Punjab Grill, New Delhi

Sometimes one doesn’t have to take second guesses at the kind of food served at a restaurant – the naming committee that so laboriously sits behind a desk with many crumpled sheets of paper and broken pencils trying to figure out a name for a restaurant makes sure that the message goes out loud and clear! It’s one thing when a celebrity or a chef with a dedicated supply of followers and awards opens their own restaurant, and it’s an entirely different matter when a country’s premier food critic does the same. To put a long discussion swiftly to an end, food critics should not be opening restaurants. No two ways about it.

Punjab Grill, located in a shopping mall in New Delhi, is run by Jiggs Kalra – one of India’s best known food critics and writers. I was told that they did an exquisite tandoori duck dish and that the food there was of a decent upbringing. Well, I suppose a 50% success rate isn’t bad going for a meal if one really thinks about it – I’ve had far worse, and in all honesty, a bubble-bursting makes for a more disappointing meal than just bad food itself. Nevertheless….

Veg platter
Duck
Veg and Meat

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To start with we went for a Vegetarian Platter and the Tandoori Duck. The platter offered little in terms of a selection and the notables were the yoghurt and cashew kebab and the tandoori broccoli. The duck did live up to its name and was surprisingly tender and melting, yet very very orange in colour and didn’t have a unique signatory depth of flavour to it – one would have tasted umpteen tandoori chickens in Delhi with a similar flavour chart.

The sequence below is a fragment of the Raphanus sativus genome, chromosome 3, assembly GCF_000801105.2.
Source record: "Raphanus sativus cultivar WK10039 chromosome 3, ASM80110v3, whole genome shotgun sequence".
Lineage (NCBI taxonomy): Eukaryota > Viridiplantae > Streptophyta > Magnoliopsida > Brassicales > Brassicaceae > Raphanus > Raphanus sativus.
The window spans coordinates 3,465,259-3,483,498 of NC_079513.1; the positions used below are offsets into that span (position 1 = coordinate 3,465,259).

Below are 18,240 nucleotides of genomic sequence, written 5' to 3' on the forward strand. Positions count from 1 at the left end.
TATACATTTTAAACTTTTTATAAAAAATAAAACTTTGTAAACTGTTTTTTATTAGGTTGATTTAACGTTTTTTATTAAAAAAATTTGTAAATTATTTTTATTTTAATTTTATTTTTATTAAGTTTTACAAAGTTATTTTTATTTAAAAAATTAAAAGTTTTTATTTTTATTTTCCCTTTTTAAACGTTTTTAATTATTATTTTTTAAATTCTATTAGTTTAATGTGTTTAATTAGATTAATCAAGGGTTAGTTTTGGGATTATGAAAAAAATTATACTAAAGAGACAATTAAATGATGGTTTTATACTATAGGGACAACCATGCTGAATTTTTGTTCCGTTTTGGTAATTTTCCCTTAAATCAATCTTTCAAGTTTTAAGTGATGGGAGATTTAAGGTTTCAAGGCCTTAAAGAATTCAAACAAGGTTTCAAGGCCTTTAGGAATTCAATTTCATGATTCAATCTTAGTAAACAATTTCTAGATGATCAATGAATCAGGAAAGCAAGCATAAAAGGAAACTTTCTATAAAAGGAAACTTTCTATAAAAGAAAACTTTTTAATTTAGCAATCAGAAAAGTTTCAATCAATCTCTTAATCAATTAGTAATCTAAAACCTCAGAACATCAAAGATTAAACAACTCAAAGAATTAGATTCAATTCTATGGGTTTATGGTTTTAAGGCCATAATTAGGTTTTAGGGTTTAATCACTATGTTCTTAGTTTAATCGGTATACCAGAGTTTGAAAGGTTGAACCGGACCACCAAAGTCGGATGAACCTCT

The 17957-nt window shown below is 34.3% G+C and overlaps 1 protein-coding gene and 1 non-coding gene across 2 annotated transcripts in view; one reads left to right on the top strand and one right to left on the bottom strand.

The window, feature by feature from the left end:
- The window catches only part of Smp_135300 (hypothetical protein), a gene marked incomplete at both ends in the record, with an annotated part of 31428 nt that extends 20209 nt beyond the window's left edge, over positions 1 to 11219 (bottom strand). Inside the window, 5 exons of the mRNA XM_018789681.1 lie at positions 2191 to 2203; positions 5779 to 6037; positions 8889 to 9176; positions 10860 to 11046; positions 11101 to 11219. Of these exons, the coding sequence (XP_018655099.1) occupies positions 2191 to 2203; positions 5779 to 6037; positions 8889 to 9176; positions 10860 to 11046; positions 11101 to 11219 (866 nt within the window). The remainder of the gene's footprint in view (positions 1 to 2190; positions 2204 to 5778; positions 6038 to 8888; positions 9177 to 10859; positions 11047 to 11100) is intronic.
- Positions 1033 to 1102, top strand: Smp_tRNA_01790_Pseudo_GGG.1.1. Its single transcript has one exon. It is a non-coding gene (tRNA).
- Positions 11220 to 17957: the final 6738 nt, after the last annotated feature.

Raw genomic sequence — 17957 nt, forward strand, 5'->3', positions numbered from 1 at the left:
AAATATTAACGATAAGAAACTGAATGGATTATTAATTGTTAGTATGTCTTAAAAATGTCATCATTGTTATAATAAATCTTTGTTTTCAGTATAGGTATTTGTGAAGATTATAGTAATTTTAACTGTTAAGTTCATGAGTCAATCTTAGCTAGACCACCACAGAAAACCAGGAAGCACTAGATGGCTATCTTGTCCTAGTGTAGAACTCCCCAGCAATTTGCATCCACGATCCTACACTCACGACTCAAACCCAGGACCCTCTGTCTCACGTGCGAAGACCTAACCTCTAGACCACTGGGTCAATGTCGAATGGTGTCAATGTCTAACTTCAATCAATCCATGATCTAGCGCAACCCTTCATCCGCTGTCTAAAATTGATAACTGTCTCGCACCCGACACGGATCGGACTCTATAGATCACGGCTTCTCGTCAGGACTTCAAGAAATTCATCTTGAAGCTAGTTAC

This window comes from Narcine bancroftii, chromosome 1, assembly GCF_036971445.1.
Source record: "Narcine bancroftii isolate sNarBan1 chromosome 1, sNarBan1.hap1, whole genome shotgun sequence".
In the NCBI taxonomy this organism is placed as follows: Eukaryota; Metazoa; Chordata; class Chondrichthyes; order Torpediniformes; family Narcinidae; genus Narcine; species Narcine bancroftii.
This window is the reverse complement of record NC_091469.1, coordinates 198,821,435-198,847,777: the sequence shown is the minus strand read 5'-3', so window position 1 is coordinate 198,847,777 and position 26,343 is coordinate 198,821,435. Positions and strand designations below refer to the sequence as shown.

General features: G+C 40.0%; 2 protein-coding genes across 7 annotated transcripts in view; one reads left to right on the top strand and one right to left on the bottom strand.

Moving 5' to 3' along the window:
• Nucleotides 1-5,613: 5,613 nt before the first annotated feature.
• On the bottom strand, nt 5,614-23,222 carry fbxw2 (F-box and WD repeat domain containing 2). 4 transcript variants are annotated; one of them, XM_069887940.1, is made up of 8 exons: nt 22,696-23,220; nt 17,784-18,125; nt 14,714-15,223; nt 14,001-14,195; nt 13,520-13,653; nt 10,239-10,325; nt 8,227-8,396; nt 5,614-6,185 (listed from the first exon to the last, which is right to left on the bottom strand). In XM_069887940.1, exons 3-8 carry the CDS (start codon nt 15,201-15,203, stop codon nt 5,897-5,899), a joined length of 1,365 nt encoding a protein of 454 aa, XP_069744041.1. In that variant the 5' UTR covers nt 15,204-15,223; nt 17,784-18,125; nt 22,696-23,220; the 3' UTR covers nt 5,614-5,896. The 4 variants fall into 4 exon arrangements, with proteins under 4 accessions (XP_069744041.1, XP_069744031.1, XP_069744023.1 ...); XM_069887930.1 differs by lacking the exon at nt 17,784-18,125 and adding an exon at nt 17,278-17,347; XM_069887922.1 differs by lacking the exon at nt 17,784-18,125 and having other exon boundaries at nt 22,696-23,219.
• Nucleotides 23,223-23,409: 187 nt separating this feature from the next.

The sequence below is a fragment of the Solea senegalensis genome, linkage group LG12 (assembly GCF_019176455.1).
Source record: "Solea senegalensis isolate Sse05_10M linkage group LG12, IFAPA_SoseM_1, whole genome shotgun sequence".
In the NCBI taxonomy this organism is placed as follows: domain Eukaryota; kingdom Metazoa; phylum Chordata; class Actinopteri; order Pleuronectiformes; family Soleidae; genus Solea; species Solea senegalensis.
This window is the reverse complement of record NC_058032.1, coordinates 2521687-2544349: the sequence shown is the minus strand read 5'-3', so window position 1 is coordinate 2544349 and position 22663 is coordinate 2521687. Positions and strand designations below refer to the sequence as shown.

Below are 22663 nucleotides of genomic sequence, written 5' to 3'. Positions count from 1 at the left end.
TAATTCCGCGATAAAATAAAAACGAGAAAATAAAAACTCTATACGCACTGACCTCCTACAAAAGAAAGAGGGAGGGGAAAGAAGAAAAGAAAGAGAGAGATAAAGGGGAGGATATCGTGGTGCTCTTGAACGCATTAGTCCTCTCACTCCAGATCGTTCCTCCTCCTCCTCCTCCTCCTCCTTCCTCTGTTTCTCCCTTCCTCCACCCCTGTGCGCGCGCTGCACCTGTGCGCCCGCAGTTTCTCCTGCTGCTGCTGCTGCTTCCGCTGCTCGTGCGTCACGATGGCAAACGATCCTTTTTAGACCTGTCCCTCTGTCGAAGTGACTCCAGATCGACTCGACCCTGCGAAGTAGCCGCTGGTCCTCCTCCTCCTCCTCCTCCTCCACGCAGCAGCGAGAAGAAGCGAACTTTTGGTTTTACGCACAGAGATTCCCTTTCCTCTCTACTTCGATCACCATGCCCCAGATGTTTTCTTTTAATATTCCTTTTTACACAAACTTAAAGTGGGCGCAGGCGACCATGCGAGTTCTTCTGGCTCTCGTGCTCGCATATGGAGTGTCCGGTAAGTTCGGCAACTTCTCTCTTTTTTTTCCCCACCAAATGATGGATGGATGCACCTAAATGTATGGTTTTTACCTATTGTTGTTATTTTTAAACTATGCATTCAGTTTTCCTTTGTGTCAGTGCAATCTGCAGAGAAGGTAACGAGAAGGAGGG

Our mains consisted of Sarson ka saag (mustard greens ‘curry’), Rarha Ghosht (lamb chops cooked in minced lamb ‘curry’) Kashmiri aloo. The saag had only the flavour of excessive chilli and nothing else, the lamb being too salty and too spicy without being friendly to other flavours, and the Kashmiri aloo were overcooked potatoes in a far too creamy and spicy sauce. Neither was the saag served, as it should be, with jaggery and white butter (the chef later said that most people didn’t eat it so they didn’t serve it). Neither one of us ventured beyond one bite, and we got sent some severely sugary gulab jamuns as compensation.

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And thus it was that we left rather grumbled, our bellies still rumbled, with an apology that was mumbled, and towards home we stumbled after a meal that all but crumbled.

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Overall Experience: 6
Food: 5
Recommend you go: 5

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